“We like the food retail industry given inflation is building and we want to like Coles following its derating. However with costs growing faster than sales, margin dilution will be difficult to avoid and cycling the Little Shop boost will make matters worse.We believe Woolworths will gain sharefor some time and is a better way to play the inflation thematic which justifies its premium.”
So not everyone is surprised by 0.2 per cent GDP growth in the December quarter.
Reserve Bank governorPhilip Lowe has ruled out interest rate rises this yearon the expectation that the economy will not experience the desired level of inflation to shift from his newly adopted neutral bias to tightening.
“It’s hard to think of a scenario where interest rates would need to go up this year.The inflation pressures are very benign, wage growth remains low and the current rate of wage growth is unlikely to generate an inflation rate of 2.5 per cent,” he said. Other factors are weighing on inflation too.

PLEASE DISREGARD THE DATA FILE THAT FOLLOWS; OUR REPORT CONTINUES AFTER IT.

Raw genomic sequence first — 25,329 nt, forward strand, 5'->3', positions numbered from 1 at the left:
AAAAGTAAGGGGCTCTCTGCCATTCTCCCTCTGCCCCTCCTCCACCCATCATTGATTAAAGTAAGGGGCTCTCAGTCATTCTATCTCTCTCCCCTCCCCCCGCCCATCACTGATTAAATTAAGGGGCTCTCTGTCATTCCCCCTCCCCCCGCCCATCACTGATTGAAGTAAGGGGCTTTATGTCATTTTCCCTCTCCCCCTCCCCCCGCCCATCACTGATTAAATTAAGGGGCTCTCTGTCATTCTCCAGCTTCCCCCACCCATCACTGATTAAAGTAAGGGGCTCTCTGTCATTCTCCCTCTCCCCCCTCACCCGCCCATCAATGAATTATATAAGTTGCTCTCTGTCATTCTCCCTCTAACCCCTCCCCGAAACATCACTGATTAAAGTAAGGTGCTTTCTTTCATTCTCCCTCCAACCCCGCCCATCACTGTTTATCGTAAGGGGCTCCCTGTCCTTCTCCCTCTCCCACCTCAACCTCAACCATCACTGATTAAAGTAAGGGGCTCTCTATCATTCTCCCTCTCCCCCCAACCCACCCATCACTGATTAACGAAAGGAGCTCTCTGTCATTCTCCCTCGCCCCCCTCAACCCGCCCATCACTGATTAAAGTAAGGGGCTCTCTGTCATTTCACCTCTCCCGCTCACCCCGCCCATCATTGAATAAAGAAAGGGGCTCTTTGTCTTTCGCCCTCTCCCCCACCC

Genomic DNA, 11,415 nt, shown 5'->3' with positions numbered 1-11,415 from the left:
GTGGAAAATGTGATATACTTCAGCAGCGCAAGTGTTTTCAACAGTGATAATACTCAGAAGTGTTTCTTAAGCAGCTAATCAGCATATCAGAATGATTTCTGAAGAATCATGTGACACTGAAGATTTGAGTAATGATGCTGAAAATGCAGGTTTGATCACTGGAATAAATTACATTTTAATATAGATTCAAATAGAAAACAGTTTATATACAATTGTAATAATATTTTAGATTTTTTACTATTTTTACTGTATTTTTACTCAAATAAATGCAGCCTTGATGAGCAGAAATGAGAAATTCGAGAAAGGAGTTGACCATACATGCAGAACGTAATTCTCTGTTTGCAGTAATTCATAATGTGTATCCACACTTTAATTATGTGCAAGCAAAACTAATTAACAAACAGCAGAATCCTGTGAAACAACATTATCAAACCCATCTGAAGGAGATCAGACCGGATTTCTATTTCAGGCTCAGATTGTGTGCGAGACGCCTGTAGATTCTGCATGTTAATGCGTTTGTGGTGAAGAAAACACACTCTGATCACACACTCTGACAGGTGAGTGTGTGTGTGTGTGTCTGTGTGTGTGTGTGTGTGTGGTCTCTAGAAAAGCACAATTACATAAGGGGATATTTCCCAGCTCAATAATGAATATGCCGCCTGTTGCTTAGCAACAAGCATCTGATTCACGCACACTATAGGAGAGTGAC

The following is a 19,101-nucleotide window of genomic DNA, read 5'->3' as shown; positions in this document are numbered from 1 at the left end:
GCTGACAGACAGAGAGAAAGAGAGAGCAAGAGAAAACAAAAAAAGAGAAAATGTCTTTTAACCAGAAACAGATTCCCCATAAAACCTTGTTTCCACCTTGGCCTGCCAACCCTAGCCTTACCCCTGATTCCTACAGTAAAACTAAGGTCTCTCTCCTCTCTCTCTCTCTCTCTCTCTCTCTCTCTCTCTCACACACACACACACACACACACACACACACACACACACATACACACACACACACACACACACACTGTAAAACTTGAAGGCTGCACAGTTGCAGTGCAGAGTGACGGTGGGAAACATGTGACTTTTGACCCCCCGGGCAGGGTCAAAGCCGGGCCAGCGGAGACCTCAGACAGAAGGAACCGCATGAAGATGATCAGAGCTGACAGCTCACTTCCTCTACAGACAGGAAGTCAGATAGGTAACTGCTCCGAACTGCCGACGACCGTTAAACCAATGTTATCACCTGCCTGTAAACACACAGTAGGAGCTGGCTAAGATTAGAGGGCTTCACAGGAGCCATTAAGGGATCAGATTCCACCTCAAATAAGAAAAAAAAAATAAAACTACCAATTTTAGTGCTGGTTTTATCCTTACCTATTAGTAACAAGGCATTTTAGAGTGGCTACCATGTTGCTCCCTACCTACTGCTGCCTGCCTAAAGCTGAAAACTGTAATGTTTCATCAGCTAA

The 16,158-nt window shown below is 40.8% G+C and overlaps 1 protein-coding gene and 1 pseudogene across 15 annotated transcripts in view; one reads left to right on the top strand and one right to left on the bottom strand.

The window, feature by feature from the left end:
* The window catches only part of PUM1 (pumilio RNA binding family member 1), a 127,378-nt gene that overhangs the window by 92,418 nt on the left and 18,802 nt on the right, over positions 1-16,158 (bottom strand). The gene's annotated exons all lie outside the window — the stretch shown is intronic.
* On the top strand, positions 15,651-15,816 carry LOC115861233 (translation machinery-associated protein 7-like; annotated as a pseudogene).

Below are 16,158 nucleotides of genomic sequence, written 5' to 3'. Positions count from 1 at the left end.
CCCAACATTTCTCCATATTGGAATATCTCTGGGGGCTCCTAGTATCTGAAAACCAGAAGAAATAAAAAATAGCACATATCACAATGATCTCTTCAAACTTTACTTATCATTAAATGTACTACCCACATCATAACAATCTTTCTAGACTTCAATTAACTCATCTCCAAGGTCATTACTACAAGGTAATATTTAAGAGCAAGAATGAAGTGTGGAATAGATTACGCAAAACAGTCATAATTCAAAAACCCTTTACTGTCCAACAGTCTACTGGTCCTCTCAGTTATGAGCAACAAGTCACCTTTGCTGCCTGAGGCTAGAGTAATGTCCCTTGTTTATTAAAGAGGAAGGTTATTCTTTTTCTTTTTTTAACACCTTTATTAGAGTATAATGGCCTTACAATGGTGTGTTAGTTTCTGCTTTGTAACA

“Governments are responding to the cost of living pressures people feel by and reducing the prices of the services that they deliver, reducing the rate of increase. There are quite a lot of things weighing on the rate of inflation at the moment so I think it’s quite unlikely that inflation is going to be a problem any time soon. And if it’s not, then we can keep with the current setting of monetary policy for some time.”